Vanderbilt Health Affiliated Network marks 10 years of driving health care innovationDec. 8, 2022, 9:33 AM
by Jamie Roberts
The Vanderbilt Health Affiliated Network (VHAN) is celebrating its 10-year anniversary and the innovations along the way that have transformed health care and strengthened communities in Tennessee and surrounding states.
The health care industry endured a period of rapid change 10 years ago, with the Affordable Care Act taking full effect and a swell of mergers and acquisitions dominating industry news. While many concepts for improving health outcomes and lowering health care spending were percolating, no one could predict which big idea would be successful. Clinically integrated networks (CINs) were among the ideas being increasingly tested at the time.
Over the last decade, results for CINs and their sister model, Accountable Care Organizations (ACOs), have been mixed. Some have produced modest savings while many folded after failing to produce the promised value.
Vanderbilt Health Affiliated Network (VHAN), on the other hand, discovered the formula for CIN success, expanding its reach even during the COVID-19 pandemic and continuing to deliver on the values and vision its founders imagined 10 years ago.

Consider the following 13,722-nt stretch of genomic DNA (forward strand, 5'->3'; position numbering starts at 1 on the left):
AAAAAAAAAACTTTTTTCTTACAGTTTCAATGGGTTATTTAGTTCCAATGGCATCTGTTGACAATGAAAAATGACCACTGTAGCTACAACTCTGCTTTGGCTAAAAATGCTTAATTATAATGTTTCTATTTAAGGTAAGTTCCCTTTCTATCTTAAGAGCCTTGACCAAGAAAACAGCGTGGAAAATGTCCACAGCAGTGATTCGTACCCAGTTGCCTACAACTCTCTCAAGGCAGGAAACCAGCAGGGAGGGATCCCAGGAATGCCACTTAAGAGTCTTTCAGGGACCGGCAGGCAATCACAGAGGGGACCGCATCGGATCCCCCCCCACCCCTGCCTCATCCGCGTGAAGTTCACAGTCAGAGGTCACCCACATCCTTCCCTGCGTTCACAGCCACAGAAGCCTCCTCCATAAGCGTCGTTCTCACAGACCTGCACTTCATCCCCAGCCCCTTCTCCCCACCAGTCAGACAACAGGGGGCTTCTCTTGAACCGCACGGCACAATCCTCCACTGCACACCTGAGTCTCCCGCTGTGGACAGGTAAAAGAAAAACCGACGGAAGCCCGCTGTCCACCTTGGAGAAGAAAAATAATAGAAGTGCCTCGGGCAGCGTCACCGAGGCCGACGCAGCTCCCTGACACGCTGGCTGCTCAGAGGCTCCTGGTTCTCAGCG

“We knew that to produce the best patient outcomes and navigate the increasingly complex world of health care, we must constantly share with each other,” said C. Wright Pinson, MBA, MD, Deputy Chief Executive Officer and Chief Health System Officer for VUMC. “We founded VHAN believing that by making work possible to place the patient first would create business benefits for network members. Ten years later, patient outcomes and reduced costs are proving that hypothesis.”
An Auspicious Beginning
VHAN launched in December 2012 with four members: Vanderbilt University Medical Center (VUMC), Maury Regional Medical Center, NorthCrest Medical Center and Williamson Medical Center. The founders collaborated on a goal: to create a value-based alliance of health care providers across Middle Tennessee that would voluntarily share and adopt best practices, collectively reshaping the business of health care and improving the patient experience.